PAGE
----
Monolog, Rollbar, and the Case of the Missing Exception

September 15, 2017

I recently worked on a project that used the PHP client library for Rollbar. More specifically, I was entasked with upgrading that library from the 0.x version in use to a more recent 1.x version.

One of the features specific to the newer version was an optional integration with the popular Monolog logging library, which was already being used by the project I was working on. I thought using this feature would make our code a bit cleaner, so I set about trying to use it.

Within my codebase, there was a line that looked something like this, where $exception was an instance of an Exception subclass:

$this->logger->critical(
    'Uncaught PHP Exception.',
    ['exception' => $exception]
);

Upon executing this code and checking the Rollbar dashboard, I found that the 'exception' context data entry was assigned an empty object, rather than the serialized exception data I was expecting.

It would take me a fair amount of head-scratching and digging through the internals of the Monolog and Rollbar client libraries to figure out what was going on.

The Serialized Exception

The ultimate issue turned out to be that PHP exceptions don't natively support JSON serialization, and there was no userland logic being executed to handle it.

var_dump(json_encode(new Exception("message", 1)));

/*
Output:
string(2) "{}"
*/

If you search the source for Monolog, you'll find that it does include the aforementioned userland logic for serializing exceptions in the form of the normalizeException() method declared by Monolog\Formatter\NormalizerFormatter and its subclasses LineFormatter (which Monolog uses by default when a formatter is requested) and JsonFormatter.

So, why wasn't this logic being executed in my case?

The Missing Formatter

I reviewed the documented example of integrating Rollbar with Monolog. Doing this ultimately involves creating an instance of Rollbar\RollbarLogger, passing that to an instance of Monolog\Handler\PsrHandler, and then adding that handler to your instance of Monolog\Logger.

Monolog has two relevant base classes for handlers: AbstractHandler and AbstractProcessingHandler. The important difference between the two in this case is that AbstractProcessingHandler supports the use of formatters while AbstractHandler does not.

As it turns out, PsrHandler extends from AbstractHandler and does not implement its own support for formatters, so none was being used.

The New Handler

To address this, I would need a handler that would proxy to the Rollbar\RollbarLogger instance as PsrHandler did, but also support use of formatters. So I wrote my own handler.

use Monolog\Handler\AbstractProcessingHandler;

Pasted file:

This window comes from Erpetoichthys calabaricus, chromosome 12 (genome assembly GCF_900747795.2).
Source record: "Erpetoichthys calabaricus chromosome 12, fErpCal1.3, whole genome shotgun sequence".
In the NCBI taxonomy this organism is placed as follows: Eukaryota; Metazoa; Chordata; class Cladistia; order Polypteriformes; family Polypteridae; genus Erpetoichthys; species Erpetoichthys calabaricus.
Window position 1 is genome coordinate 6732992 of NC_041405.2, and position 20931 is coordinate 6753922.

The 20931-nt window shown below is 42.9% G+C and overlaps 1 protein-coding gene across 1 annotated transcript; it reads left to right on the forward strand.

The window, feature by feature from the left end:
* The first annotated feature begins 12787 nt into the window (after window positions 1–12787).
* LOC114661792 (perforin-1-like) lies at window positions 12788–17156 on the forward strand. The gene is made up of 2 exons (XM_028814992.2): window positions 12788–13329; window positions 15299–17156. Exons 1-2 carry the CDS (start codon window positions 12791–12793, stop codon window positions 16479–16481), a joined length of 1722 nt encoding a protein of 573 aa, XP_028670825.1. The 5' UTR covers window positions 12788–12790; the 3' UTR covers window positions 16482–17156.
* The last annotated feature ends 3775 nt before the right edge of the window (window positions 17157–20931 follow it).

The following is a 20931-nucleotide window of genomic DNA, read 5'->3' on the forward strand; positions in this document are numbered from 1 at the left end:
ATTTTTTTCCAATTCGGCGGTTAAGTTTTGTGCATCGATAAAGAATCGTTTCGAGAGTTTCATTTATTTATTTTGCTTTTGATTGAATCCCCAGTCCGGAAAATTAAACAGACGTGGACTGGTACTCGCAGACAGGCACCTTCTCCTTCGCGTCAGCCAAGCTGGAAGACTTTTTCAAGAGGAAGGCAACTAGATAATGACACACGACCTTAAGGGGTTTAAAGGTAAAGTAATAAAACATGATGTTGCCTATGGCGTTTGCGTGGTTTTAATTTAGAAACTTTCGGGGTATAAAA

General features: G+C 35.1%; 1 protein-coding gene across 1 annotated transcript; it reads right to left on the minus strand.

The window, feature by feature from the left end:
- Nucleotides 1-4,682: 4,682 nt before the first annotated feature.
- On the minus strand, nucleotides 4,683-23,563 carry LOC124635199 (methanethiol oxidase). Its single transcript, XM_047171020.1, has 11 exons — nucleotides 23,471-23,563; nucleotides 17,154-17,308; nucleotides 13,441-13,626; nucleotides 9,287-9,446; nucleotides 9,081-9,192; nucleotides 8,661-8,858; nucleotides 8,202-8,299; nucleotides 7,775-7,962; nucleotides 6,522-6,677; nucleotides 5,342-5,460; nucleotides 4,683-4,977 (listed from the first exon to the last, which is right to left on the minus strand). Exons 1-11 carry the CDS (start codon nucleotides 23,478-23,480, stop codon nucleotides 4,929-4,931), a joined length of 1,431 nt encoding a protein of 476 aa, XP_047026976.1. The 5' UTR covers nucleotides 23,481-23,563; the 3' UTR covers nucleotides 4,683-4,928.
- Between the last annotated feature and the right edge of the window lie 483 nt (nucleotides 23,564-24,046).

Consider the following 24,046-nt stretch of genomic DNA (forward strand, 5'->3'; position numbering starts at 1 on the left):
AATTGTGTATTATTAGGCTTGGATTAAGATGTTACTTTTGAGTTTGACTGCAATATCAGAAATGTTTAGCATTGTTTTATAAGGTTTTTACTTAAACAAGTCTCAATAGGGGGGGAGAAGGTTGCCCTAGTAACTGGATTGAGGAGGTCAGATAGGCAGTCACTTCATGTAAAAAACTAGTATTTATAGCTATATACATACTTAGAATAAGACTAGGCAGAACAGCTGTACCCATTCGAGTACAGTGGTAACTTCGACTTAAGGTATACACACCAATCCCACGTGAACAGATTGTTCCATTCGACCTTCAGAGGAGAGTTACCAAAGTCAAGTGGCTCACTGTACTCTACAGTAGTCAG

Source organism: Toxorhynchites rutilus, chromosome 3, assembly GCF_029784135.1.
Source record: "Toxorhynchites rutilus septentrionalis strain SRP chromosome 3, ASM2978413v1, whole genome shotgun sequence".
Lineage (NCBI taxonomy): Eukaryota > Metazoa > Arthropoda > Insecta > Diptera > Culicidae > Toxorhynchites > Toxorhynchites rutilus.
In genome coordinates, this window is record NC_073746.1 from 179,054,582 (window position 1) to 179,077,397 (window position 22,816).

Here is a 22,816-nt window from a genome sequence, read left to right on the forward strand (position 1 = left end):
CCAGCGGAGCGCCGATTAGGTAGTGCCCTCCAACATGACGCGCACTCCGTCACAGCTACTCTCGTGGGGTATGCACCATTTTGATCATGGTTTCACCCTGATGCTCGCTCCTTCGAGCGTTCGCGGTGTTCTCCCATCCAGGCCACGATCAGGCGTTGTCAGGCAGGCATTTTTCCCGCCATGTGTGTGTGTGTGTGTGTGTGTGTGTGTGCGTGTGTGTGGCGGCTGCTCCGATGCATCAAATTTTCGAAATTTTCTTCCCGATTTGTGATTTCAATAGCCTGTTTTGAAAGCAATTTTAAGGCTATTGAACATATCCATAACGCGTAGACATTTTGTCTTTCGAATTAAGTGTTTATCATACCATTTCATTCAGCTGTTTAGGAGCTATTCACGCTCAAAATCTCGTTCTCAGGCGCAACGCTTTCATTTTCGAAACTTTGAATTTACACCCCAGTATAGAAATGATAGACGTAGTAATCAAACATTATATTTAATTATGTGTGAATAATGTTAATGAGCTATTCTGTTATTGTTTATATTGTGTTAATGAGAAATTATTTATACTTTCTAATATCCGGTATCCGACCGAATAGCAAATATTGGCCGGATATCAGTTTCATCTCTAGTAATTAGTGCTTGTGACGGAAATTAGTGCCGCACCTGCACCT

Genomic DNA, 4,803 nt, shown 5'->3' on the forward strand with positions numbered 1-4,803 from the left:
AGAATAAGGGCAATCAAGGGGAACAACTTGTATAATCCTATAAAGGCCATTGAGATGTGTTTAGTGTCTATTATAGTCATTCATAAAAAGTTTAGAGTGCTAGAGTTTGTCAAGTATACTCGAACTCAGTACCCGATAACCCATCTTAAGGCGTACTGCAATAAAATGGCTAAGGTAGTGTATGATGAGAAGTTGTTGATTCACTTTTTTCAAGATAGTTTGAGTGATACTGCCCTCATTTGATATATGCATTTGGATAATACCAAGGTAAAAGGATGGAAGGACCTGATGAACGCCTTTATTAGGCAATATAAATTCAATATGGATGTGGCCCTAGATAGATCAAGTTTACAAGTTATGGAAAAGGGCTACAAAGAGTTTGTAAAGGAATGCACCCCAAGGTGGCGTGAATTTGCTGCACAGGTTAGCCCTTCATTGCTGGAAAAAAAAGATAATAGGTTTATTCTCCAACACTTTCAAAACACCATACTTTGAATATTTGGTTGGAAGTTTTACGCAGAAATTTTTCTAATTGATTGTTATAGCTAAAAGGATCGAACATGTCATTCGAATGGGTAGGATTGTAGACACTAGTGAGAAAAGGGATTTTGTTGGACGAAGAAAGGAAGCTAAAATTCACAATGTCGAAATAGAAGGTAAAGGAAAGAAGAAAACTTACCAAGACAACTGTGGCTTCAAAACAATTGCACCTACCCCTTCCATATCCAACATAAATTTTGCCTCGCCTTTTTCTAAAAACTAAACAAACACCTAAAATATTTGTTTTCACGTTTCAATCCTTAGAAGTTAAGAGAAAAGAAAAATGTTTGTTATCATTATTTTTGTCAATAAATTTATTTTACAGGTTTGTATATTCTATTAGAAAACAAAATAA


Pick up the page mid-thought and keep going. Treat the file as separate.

use Monolog\Logger;
use Psr\Log\LoggerInterface;

class PsrProcessingHandler extends AbstractProcessingHandler
{
    protected $logger;

    public function __construct(
        LoggerInterface $logger,
        $level = Logger::DEBUG,
        $bubble = true
    ) {
        parent::__construct($level, $bubble);
        $this->logger = $logger;
    }

    protected function write(array $record)
    {
        $formatted = empty($record['formatted']) ? $record : $record['formatted'];
        $this->logger->log(
            strtolower($record['level_name']),
            $formatted['message'],
            $formatted['context']
        );
    }
}

Let's break this down.

First, I made my handler extend AbstractProcessingHandler rather than AbstractHandler as PsrHandler does. This gave me access to a handle() implementation that supported use of formatters.

Next, I copied over the $logger property and __construct() method declarations from PsrHandler, which allowed me to pass my Rollbar\RollbarLogger instance to my new handler.

Finally, since I wanted to keep the existing handle() implementation from AbstractProcessingHandler(), and that implementation called write() to actually write the log record to its destination, I overrode write() to handle sending the record to the Rollbar\RollbarLogger instance.

When Monolog uses a formatter, the formatted version of the record is stored back in the record itself with a key of 'formatted'. As such, I included a check for the presence of a formatted version and used that when available. Otherwise, I simply used the record as-is.

I implemented use of this handler, re-ran the code that logged the exception... and still found an empty object in Rollbar.

The Correct Formatter

If you look at the source for Monolog\Formatter\LineFormatter, you'll find that while it does have a normalizeException() method, it doesn't actually call it internally. The method is protected, so I can only assume it's intended for potential subclasses to use.

Remember when I said earlier that this is the formatter Monolog uses by default? This explained why, even with my new handler, I still wasn't seeing exception information in Rollbar.

To address this, I modified my handler to instead use NormalizerFormatter, which does call its normalizeException() method internally.

Case Closed

Once both the new handler and the NormalizerFormatter configuration were in place, I was able to re-run the code and see exception data in Rollbar.

Hope the tale of my journey helps you, or at least proved to be an interesting read!